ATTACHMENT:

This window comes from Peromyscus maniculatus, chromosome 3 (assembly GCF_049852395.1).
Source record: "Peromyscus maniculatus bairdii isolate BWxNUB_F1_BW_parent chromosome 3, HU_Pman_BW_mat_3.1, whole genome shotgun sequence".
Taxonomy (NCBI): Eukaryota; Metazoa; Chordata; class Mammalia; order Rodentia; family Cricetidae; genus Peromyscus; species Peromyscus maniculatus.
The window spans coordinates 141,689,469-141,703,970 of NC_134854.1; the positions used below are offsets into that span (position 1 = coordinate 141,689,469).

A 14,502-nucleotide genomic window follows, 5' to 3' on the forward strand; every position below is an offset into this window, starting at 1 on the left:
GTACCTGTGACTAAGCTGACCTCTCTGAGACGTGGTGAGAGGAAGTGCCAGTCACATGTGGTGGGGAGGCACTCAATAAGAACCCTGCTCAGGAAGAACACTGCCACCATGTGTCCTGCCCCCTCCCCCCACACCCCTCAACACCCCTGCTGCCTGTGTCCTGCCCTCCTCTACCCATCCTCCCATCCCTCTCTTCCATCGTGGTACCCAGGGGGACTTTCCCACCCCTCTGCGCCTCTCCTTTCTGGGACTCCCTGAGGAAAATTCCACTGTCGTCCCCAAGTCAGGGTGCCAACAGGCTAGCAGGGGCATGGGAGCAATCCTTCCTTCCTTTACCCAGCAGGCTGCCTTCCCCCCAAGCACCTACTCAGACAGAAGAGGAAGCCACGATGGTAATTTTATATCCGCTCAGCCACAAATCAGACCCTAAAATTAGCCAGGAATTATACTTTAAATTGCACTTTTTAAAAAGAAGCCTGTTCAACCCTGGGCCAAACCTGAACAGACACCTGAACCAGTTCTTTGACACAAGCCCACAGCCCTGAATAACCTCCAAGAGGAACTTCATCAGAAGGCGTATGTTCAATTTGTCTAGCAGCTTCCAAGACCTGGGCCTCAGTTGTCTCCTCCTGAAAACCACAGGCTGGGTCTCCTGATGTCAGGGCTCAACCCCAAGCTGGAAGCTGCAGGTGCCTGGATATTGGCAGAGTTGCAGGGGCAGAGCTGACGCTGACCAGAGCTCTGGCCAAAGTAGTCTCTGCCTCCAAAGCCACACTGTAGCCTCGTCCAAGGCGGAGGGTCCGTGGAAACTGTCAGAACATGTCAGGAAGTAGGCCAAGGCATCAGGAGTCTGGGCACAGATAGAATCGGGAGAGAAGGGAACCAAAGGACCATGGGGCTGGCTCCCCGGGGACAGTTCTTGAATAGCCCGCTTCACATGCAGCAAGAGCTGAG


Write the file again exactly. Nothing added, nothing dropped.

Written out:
This window comes from Peromyscus maniculatus, chromosome 3 (assembly GCF_049852395.1).
Source record: "Peromyscus maniculatus bairdii isolate BWxNUB_F1_BW_parent chromosome 3, HU_Pman_BW_mat_3.1, whole genome shotgun sequence".
Taxonomy (NCBI): Eukaryota; Metazoa; Chordata; class Mammalia; order Rodentia; family Cricetidae; genus Peromyscus; species Peromyscus maniculatus.
The window spans coordinates 141,689,469-141,703,970 of NC_134854.1; the positions used below are offsets into that span (position 1 = coordinate 141,689,469).

A 14,502-nucleotide genomic window follows, 5' to 3' on the forward strand; every position below is an offset into this window, starting at 1 on the left:
GTACCTGTGACTAAGCTGACCTCTCTGAGACGTGGTGAGAGGAAGTGCCAGTCACATGTGGTGGGGAGGCACTCAATAAGAACCCTGCTCAGGAAGAACACTGCCACCATGTGTCCTGCCCCCTCCCCCCACACCCCTCAACACCCCTGCTGCCTGTGTCCTGCCCTCCTCTACCCATCCTCCCATCCCTCTCTTCCATCGTGGTACCCAGGGGGACTTTCCCACCCCTCTGCGCCTCTCCTTTCTGGGACTCCCTGAGGAAAATTCCACTGTCGTCCCCAAGTCAGGGTGCCAACAGGCTAGCAGGGGCATGGGAGCAATCCTTCCTTCCTTTACCCAGCAGGCTGCCTTCCCCCCAAGCACCTACTCAGACAGAAGAGGAAGCCACGATGGTAATTTTATATCCGCTCAGCCACAAATCAGACCCTAAAATTAGCCAGGAATTATACTTTAAATTGCACTTTTTAAAAAGAAGCCTGTTCAACCCTGGGCCAAACCTGAACAGACACCTGAACCAGTTCTTTGACACAAGCCCACAGCCCTGAATAACCTCCAAGAGGAACTTCATCAGAAGGCGTATGTTCAATTTGTCTAGCAGCTTCCAAGACCTGGGCCTCAGTTGTCTCCTCCTGAAAACCACAGGCTGGGTCTCCTGATGTCAGGGCTCAACCCCAAGCTGGAAGCTGCAGGTGCCTGGATATTGGCAGAGTTGCAGGGGCAGAGCTGACGCTGACCAGAGCTCTGGCCAAAGTAGTCTCTGCCTCCAAAGCCACACTGTAGCCTCGTCCAAGGCGGAGGGTCCGTGGAAACTGTCAGAACATGTCAGGAAGTAGGCCAAGGCATCAGGAGTCTGGGCACAGATAGAATCGGGAGAGAAGGGAACCAAAGGACCATGGGGCTGGCTCCCCGGGGACAGTTCTTGAATAGCCCGCTTCACATGCAGCAAGAGCTGAG